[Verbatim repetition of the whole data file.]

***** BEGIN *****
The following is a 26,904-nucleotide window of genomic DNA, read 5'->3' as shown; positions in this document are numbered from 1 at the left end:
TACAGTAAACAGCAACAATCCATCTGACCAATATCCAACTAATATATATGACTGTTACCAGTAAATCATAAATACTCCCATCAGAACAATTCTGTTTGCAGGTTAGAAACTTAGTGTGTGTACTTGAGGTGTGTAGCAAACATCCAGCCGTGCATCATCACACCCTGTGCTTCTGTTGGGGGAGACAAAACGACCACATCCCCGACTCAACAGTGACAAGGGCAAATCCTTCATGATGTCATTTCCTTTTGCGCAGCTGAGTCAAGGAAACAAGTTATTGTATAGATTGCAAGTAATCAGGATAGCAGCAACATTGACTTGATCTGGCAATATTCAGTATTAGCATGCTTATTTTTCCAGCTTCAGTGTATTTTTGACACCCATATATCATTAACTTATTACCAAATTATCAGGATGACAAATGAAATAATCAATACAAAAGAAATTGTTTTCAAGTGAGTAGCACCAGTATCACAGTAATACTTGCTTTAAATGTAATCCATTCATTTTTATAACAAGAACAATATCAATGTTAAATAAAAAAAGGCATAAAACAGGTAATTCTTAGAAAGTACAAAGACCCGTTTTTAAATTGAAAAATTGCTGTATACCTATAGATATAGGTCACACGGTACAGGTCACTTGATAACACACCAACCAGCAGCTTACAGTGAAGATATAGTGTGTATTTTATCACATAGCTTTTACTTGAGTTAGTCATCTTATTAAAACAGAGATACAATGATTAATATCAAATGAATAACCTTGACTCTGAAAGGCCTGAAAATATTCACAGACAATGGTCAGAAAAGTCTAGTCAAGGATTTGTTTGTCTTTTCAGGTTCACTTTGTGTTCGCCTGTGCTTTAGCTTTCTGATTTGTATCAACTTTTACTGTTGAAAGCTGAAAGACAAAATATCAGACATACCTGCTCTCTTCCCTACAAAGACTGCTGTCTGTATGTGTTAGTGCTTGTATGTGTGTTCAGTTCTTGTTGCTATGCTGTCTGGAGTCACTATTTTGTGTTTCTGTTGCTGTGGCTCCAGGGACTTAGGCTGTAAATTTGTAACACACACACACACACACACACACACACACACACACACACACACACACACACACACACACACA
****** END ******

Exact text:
The following is a 26,904-nucleotide window of genomic DNA, read 5'->3' as shown; positions in this document are numbered from 1 at the left end:
TACAGTAAACAGCAACAATCCATCTGACCAATATCCAACTAATATATATGACTGTTACCAGTAAATCATAAATACTCCCATCAGAACAATTCTGTTTGCAGGTTAGAAACTTAGTGTGTGTACTTGAGGTGTGTAGCAAACATCCAGCCGTGCATCATCACACCCTGTGCTTCTGTTGGGGGAGACAAAACGACCACATCCCCGACTCAACAGTGACAAGGGCAAATCCTTCATGATGTCATTTCCTTTTGCGCAGCTGAGTCAAGGAAACAAGTTATTGTATAGATTGCAAGTAATCAGGATAGCAGCAACATTGACTTGATCTGGCAATATTCAGTATTAGCATGCTTATTTTTCCAGCTTCAGTGTATTTTTGACACCCATATATCATTAACTTATTACCAAATTATCAGGATGACAAATGAAATAATCAATACAAAAGAAATTGTTTTCAAGTGAGTAGCACCAGTATCACAGTAATACTTGCTTTAAATGTAATCCATTCATTTTTATAACAAGAACAATATCAATGTTAAATAAAAAAAGGCATAAAACAGGTAATTCTTAGAAAGTACAAAGACCCGTTTTTAAATTGAAAAATTGCTGTATACCTATAGATATAGGTCACACGGTACAGGTCACTTGATAACACACCAACCAGCAGCTTACAGTGAAGATATAGTGTGTATTTTATCACATAGCTTTTACTTGAGTTAGTCATCTTATTAAAACAGAGATACAATGATTAATATCAAATGAATAACCTTGACTCTGAAAGGCCTGAAAATATTCACAGACAATGGTCAGAAAAGTCTAGTCAAGGATTTGTTTGTCTTTTCAGGTTCACTTTGTGTTCGCCTGTGCTTTAGCTTTCTGATTTGTATCAACTTTTACTGTTGAAAGCTGAAAGACAAAATATCAGACATACCTGCTCTCTTCCCTACAAAGACTGCTGTCTGTATGTGTTAGTGCTTGTATGTGTGTTCAGTTCTTGTTGCTATGCTGTCTGGAGTCACTATTTTGTGTTTCTGTTGCTGTGGCTCCAGGGACTTAGGCTGTAAATTTGTAACACACACACACACACACACACACACACACACACACACACACACACACACACACACACACACA